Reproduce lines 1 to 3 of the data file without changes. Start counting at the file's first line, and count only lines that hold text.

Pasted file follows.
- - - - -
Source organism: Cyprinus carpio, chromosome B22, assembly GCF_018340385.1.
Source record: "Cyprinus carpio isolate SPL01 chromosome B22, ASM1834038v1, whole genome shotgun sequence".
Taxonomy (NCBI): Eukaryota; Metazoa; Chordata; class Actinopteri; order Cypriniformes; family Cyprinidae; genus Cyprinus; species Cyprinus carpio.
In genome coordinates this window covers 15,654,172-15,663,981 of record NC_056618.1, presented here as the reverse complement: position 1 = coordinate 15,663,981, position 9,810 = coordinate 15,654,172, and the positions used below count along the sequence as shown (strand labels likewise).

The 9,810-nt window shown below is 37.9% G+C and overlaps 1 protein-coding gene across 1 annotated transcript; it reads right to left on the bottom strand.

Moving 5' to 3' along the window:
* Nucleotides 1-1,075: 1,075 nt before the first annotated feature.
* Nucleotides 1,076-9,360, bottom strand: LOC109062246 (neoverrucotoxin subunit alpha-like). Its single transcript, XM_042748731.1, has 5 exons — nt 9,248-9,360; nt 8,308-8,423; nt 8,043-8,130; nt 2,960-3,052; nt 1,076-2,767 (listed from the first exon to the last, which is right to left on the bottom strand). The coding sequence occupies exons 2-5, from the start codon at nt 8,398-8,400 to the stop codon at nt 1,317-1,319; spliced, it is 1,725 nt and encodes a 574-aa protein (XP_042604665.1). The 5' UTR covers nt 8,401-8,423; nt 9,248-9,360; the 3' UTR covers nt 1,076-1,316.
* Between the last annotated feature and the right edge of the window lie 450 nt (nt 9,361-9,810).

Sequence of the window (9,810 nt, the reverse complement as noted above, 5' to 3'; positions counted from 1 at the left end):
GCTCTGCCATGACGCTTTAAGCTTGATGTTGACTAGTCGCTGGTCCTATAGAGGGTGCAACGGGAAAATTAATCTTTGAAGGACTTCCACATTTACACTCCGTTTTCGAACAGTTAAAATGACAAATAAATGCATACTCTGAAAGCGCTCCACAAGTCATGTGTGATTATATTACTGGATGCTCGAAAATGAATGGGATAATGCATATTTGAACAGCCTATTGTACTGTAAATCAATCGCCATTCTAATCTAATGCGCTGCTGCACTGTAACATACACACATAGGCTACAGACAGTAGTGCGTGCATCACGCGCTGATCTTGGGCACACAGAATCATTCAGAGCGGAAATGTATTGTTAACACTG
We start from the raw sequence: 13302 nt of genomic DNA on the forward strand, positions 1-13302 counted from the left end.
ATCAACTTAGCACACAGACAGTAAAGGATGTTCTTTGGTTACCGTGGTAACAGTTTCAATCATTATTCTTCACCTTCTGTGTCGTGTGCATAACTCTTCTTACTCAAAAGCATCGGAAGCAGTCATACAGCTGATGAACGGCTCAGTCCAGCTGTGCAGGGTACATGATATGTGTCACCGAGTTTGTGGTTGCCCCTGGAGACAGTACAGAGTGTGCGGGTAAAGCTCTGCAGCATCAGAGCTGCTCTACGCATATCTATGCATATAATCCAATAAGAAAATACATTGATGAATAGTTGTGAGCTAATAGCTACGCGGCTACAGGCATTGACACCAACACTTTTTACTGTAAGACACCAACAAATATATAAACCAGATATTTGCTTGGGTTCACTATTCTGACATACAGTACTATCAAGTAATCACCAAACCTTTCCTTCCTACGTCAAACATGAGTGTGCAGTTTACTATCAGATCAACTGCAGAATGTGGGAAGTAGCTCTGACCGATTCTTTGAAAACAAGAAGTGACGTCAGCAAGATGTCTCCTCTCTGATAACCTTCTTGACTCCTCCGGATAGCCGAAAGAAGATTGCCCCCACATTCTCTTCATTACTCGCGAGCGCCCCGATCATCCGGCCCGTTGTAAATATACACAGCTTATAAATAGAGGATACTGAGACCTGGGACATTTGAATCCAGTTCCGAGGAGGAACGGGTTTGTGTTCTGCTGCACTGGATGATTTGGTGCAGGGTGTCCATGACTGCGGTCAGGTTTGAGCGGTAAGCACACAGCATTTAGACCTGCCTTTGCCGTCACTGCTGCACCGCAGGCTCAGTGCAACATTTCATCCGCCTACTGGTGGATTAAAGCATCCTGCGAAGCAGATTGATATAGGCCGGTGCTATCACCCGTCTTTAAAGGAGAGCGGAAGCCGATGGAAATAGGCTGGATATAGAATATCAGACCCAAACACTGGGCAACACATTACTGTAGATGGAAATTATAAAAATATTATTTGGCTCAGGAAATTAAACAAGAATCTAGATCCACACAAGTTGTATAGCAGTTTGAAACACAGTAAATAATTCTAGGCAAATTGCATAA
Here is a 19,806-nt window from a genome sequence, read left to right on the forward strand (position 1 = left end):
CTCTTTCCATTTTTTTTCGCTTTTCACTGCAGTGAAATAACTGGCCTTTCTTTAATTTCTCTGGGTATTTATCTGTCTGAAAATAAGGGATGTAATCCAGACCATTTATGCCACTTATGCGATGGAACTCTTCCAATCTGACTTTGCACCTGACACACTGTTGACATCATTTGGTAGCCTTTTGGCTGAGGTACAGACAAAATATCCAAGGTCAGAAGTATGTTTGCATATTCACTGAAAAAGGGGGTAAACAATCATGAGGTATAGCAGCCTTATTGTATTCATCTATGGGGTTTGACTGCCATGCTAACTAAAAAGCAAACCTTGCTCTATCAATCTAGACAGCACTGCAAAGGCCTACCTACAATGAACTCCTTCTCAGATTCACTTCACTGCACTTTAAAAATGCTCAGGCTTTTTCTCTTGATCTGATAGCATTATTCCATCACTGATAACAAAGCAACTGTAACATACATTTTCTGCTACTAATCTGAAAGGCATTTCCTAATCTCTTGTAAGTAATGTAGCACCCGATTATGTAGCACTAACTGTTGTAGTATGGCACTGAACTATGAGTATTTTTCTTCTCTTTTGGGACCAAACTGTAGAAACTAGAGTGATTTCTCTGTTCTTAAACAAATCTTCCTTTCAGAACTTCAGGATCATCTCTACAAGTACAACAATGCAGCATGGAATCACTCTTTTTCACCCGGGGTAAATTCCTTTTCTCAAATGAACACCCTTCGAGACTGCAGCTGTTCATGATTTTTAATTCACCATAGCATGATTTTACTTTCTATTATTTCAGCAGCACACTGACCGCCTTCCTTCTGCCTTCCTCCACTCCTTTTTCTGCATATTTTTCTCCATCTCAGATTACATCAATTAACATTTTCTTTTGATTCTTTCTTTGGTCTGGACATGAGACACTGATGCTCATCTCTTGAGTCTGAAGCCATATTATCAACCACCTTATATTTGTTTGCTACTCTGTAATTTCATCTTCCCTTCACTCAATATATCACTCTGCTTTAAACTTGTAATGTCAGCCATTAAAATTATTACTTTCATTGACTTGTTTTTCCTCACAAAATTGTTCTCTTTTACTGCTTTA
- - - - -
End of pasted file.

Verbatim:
Source organism: Cyprinus carpio, chromosome B22, assembly GCF_018340385.1.
Source record: "Cyprinus carpio isolate SPL01 chromosome B22, ASM1834038v1, whole genome shotgun sequence".
Taxonomy (NCBI): Eukaryota; Metazoa; Chordata; class Actinopteri; order Cypriniformes; family Cyprinidae; genus Cyprinus; species Cyprinus carpio.